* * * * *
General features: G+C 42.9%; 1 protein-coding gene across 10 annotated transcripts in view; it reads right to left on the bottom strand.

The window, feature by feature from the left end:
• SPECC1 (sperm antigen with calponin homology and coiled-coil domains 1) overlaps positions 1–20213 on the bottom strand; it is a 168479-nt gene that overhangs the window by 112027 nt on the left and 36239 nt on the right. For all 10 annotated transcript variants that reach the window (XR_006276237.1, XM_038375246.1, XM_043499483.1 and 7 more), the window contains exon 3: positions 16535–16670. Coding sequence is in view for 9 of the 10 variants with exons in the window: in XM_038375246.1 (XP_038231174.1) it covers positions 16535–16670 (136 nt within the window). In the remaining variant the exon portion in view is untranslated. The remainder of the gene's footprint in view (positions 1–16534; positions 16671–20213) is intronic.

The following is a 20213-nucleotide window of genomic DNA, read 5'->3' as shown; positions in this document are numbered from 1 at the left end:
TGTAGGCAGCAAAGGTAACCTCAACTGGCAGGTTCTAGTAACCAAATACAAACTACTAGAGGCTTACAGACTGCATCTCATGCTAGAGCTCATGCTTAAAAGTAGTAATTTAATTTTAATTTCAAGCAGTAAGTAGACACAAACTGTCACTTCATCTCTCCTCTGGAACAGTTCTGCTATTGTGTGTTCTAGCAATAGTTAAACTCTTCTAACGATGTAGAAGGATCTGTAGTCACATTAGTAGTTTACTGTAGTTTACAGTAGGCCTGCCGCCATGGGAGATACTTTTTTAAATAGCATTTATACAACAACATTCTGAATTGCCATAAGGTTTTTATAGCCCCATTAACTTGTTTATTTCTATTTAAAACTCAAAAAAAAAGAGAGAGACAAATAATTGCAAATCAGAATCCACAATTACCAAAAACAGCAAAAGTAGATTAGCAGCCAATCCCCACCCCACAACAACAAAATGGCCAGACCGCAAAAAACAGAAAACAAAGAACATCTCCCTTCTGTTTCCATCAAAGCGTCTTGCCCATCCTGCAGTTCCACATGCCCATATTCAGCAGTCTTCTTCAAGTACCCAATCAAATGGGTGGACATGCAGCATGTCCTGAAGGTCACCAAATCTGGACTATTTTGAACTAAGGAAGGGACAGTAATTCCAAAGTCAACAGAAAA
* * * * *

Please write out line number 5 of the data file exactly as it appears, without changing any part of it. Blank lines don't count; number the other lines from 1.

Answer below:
TGTAGGCAGCAAAGGTAACCTCAACTGGCAGGTTCTAGTAACCAAATACAAACTACTAGAGGCTTACAGACTGCATCTCATGCTAGAGCTCATGCTTAAAAGTAGTAATTTAATTTTAATTTCAAGCAGTAAGTAGACACAAACTGTCACTTCATCTCTCCTCTGGAACAGTTCTGCTATTGTGTGTTCTAGCAATAGTTAAACTCTTCTAACGATGTAGAAGGATCTGTAGTCACATTAGTAGTTTACTGTAGTTTACAGTAGGCCTGCCGCCATGGGAGATACTTTTTTAAATAGCATTTATACAACAACATTCTGAATTGCCATAAGGTTTTTATAGCCCCATTAACTTGTTTATTTCTATTTAAAACTCAAAAAAAAAGAGAGAGACAAATAATTGCAAATCAGAATCCACAATTACCAAAAACAGCAAAAGTAGATTAGCAGCCAATCCCCACCCCACAACAACAAAATGGCCAGACCGCAAAAAACAGAAAACAAAGAACATCTCCCTTCTGTTTCCATCAAAGCGTCTTGCCCATCCTGCAGTTCCACATGCCCATATTCAGCAGTCTTCTTCAAGTACCCAATCAAATGGGTGGACATGCAGCATGTCCTGAAGGTCACCAAATCTGGACTATTTTGAACTAAGGAAGGGACAGTAATTCCAAAGTCAACAGAAAA